They patiently followed the procedures required to gain access to the Reading Room, and we headed upstairs.
I signed out the first of several Civil War pension files I’d ordered and quickly shared their contents with the pair.
Nothing especially startling or informative there–most of the files belonged to unrelated men who, unfortunately for me, had the same names and hometowns, as several of my ancestors.
(Cousins of my guys, perhaps? Further research will definitely be needed. Guess I’d better make reservations for my next flight to DC!)
Though I wasn’t able to share a new family discovery with my cousins that day, I was able to point out the kinds of documents and data that can be found in such files: enlistment papers, muster rolls, affidavits, and medical reports–any of which could potentially contain addresses, signatures, and names of ancestors.
I then encouraged the Bradleys to come back and try researching on their own sometime, since they live so close to Washington and now have their very own official Archives ID cards which are valid for a full year.
Needing to beat the traffic back home, Ralph and Kathy left the Archives, promising to keep in touch. I headed back up to the second floor to finish reviewing a few more files and left the building at 5 pm, knowing I would return the next day to finish examining the rest.
A Friday Night in the Nation’s Capital
After work, daughter, Meg, met me in front of the Archives and we headed off for a quick dinner just a few blocks away at Hill Country Barbecue. It was a casual, friendly (and large) barbecue joint, where all are encouraged to sample whatever they choose before placing their order. We happily did just as instructed.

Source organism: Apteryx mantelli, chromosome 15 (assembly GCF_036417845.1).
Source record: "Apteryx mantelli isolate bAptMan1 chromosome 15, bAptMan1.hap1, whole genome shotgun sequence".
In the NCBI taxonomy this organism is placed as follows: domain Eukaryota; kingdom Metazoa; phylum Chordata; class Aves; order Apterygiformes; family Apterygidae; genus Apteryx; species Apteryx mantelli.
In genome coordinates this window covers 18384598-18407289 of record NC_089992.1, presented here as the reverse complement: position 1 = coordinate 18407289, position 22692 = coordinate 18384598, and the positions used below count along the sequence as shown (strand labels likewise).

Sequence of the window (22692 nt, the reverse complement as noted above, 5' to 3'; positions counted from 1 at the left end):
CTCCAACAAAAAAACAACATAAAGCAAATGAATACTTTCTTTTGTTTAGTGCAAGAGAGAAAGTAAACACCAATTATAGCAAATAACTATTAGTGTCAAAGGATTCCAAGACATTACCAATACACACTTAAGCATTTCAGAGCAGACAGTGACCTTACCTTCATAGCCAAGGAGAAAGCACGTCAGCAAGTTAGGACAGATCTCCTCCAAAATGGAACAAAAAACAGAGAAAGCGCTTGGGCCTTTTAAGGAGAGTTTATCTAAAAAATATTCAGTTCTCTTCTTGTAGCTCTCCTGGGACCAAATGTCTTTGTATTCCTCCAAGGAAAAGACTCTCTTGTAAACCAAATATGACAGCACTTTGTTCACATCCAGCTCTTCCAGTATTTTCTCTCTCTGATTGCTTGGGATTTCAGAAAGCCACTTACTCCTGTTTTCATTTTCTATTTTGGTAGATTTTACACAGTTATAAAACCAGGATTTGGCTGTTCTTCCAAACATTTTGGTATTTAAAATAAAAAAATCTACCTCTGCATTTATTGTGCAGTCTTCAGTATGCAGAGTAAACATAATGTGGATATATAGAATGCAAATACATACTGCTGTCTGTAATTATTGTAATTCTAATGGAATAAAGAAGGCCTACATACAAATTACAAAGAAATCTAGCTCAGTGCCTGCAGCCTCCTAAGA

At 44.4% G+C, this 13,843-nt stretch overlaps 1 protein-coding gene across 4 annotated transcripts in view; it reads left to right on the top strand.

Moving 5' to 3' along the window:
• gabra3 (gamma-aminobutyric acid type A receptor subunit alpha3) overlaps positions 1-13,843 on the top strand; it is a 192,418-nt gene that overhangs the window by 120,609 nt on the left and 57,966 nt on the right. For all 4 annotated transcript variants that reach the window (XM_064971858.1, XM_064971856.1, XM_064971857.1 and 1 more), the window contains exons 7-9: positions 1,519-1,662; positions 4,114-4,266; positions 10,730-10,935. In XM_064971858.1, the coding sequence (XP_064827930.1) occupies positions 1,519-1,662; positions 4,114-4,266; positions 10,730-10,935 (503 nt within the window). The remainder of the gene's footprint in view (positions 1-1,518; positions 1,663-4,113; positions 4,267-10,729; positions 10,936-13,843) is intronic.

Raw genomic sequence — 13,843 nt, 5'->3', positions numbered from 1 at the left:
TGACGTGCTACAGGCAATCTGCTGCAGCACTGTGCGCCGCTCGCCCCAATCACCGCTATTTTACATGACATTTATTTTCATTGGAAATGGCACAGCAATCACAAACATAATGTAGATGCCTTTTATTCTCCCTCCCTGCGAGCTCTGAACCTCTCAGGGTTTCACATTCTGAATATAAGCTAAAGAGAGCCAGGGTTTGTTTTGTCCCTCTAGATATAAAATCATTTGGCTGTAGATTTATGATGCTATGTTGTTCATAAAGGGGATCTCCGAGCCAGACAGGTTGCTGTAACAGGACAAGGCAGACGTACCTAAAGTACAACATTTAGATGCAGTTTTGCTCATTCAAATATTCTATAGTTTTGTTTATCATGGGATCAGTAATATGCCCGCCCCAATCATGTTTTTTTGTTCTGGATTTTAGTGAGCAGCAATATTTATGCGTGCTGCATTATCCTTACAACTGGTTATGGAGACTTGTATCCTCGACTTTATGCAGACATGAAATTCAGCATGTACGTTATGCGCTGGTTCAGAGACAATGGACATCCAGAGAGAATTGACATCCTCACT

On the menu? Short ribs, beef brisket and boneless prime rib, which can be paired with an assortment of mouthwatering sides like sweet potato bourbon mash, longhorn cheddar mac & cheese, and braised collard greens with bacon. Dee-lish!
Then we moved on to see The Capitol Steps which bills itself as “an American political satire group” that’s been “mocking democracy” for over 30 years,—a hilarious way to end my first full day back in our nation’s capital.
If you get a chance, do take in this clever ensemble whose cast members make the most of the current political season where everyone on the evening news is fair game.
See one actor’s imitations of Bill Clinton, Dick Cheney, and–my favorite–the pouty-faced Donald Trump.
Watch a presidential impersonator put the swagger in Obama’s strut with just the right syncopation and the oh-so-smooth rhythm of his voice.
Enjoy how certain female cast members, with just a flip of a wig, present Hillary Clinton, Diane Feinstein, and of course, the lovely “eye candy” anchor ladies from the oft-maligned Fox News.
It’s a show that satirizes today’s best known players inside the Beltway—but it’s all in good fun, with smiles all around, for those of any political persuasion.
It was a long day for Meg, having put in a full day at work, and a fun and fulfilling one for me in meeting new kin; but we were ready to head home via cab and so we did.
Good night, again.
Photos and post copyright © 2015, Patricia Desmond Biallas